Charges Filed In Alcohol-Related Crash
Almost a year after the fatal crash, authorities formally charged a Port St. Lucie woman with DUI manslaughter.
In May 2016, a 29-year-old woman had a BAC over twice the legal limit, as well as traces of marijuana and Diazepam in her system, when she apparently lost control of her car; according to witnesses, the car spun around several times before slamming into a concrete utility pole.
The woman’s passenger was declared dead at the scene.
Criminal vs. Civil Liability
Under the DUI law, prosecutors can prove guilt by establishing alcohol or drug impairment. Such evidence normally comes from the driver’s performance on field sobriety tests, like the one-leg stand and heel-to-toe walk. Alternatively, in alcohol-only cases, there is a per se section in the law which states that drivers are automatically guilty if they have a BAC above the legal limit, which is normally .08.
Prosecutors must establish guilt beyond a reasonable doubt, which in Florida means that the jurors must have an “abiding conviction of guilt” as opposed to “one which wavers and vacillates.”
The process is roughly the same in civil court. Some plaintiffs prove impairment by circumstantial evidence, such as FST performance or even on lesser evidence, such as:
- Previous stop (e.g. the negligent driver had just left a bar or someplace that serves alcohol),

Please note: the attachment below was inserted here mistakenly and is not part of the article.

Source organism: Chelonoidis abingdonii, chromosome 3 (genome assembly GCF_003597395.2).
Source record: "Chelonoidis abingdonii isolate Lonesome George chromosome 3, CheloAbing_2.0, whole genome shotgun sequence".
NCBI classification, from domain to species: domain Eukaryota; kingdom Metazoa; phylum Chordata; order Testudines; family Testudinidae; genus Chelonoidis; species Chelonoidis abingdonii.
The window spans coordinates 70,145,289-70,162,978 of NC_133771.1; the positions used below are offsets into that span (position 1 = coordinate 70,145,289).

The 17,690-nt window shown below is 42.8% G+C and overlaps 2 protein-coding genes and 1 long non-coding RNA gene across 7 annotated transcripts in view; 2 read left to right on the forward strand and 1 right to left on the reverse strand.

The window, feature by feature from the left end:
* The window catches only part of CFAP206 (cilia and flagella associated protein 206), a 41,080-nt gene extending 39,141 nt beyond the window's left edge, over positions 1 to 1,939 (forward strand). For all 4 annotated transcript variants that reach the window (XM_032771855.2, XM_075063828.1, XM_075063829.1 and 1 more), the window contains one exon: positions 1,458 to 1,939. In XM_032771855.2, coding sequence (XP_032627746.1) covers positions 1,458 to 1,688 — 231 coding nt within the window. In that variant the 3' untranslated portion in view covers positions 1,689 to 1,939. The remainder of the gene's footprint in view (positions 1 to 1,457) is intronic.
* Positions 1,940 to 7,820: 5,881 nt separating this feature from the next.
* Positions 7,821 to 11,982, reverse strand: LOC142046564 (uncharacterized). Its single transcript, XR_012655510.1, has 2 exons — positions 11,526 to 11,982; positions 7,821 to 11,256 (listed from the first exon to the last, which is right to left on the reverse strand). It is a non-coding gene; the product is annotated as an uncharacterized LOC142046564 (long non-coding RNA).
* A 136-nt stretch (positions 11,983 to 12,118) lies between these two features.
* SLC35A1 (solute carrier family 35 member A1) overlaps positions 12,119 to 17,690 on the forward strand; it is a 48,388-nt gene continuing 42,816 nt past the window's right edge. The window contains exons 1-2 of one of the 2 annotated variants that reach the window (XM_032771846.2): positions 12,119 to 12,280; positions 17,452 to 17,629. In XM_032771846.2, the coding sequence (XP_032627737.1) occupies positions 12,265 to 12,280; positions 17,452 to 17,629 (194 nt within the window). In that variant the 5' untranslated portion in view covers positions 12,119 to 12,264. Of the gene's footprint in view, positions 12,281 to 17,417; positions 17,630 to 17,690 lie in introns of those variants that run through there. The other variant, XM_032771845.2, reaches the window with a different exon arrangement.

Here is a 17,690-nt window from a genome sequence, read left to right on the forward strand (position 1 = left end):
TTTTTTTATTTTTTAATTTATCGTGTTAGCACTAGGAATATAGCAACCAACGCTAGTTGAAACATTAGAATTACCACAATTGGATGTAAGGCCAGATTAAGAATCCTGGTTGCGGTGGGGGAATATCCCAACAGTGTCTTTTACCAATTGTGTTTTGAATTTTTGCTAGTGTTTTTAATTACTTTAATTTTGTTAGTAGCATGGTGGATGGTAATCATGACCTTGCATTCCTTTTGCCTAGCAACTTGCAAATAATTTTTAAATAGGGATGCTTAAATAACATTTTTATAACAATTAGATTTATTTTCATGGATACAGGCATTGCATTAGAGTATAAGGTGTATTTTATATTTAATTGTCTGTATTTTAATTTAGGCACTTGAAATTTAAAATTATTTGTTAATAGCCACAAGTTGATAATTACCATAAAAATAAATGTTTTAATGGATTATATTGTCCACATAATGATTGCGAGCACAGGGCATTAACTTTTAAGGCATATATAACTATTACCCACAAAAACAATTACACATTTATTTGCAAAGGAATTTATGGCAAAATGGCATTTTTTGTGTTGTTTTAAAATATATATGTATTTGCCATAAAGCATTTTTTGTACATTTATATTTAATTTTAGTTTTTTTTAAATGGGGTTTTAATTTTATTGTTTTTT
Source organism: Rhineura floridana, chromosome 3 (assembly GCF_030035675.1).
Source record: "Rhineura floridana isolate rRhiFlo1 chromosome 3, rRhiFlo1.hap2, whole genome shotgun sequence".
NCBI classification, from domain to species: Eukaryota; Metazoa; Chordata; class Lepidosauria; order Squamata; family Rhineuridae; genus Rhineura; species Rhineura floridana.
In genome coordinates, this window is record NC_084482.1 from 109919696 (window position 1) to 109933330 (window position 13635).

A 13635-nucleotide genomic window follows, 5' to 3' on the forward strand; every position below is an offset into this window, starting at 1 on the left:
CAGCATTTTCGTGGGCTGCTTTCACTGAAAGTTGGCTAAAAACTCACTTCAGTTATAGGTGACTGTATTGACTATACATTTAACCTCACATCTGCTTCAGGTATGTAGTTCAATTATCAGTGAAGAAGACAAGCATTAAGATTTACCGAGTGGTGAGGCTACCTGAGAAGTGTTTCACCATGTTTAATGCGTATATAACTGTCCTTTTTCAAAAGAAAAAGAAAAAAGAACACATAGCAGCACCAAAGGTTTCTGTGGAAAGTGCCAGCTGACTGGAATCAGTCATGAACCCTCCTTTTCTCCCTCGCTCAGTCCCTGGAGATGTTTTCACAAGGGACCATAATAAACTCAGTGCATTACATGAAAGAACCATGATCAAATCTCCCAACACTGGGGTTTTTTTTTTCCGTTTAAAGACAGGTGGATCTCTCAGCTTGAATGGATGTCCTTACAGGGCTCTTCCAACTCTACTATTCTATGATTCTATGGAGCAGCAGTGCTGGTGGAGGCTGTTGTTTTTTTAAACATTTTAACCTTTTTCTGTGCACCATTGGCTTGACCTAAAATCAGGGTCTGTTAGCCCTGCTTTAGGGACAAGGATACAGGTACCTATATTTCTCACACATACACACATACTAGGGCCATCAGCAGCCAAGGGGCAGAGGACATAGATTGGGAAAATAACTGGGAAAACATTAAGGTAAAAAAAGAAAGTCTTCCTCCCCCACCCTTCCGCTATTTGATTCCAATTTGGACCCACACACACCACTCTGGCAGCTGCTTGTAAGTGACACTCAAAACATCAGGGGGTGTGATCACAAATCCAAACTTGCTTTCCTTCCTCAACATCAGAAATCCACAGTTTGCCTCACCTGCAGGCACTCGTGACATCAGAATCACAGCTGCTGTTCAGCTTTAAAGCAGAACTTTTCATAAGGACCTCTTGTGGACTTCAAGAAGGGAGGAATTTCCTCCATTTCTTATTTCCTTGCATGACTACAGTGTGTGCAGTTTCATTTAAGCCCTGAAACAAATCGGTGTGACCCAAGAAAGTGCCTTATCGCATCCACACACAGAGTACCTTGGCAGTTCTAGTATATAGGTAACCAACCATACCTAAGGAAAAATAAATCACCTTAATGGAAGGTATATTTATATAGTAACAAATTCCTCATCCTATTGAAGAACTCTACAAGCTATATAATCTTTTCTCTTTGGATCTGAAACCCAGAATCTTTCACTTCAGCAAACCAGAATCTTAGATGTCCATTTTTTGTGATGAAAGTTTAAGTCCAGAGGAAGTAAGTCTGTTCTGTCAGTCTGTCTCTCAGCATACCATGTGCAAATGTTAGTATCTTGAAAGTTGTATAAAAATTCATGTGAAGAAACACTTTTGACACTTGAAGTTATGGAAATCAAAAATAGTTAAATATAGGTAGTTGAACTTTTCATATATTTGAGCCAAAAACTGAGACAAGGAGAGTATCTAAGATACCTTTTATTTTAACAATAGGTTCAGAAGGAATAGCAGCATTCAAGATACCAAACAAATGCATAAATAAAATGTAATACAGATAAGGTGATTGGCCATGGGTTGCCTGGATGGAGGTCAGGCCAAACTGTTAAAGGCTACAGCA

- Erratic driving, or
- Bloodshot eyes.
It is a well-established fact that alcohol impairment starts with the first drink, and so if the tortfeasor (negligent driver) was impaired by alcohol, the plaintiff usually does not need to produce any more evidence on this point and the judge may not even allow it.
Drug-related impairment cases work a little differently. In addition to proving that the tortfeasor was under the influence of a prohibited substance (this evidence normally comes from a blood test), the plaintiff must prove that this substance impaired driving. For example, the research on marijuana is decidedly mixed, and the plaintiff must convince the jury that marijuana is an impairing substance.
In civil court, the plaintiff must only prove these points by a preponderance of the evidence (more likely than not).
Additionally, if the tortfeasor was charged with DUI, the negligence per se shortcut may apply. Just like drivers are guilty as a matter of law if their BAC is above the legal limit, in Florida, tortfeasors are negligent as a matter of law if they violated a safety law and that violation caused the victim’s damages. In other words, there is no need to prove duty or breach.
In passenger injury cases, like the one in the above story, the insurance company often tries to use the assumption of the risk defense, which is:
- The voluntary assumption of
- A known risk.
The theory is that if a passenger gets in the car with an impaired driver, the passenger is aware of the risk and therefore the driver is not responsible for damages. So, the insurance company must prove that the victim chose to get in the car (for example, the victim had other ways to get home but disregarded them) and that the victim knew the tortfeasor was too drunk or high to drive.
Reach Out to Aggressive Attorneys
Impaired drivers often cause serious injuries. For a free consultation with an experienced personal injury lawyer in Port St. Lucie, contact Eighmie Law Firm, P.A. We do not charge upfront legal fees in most negligence cases.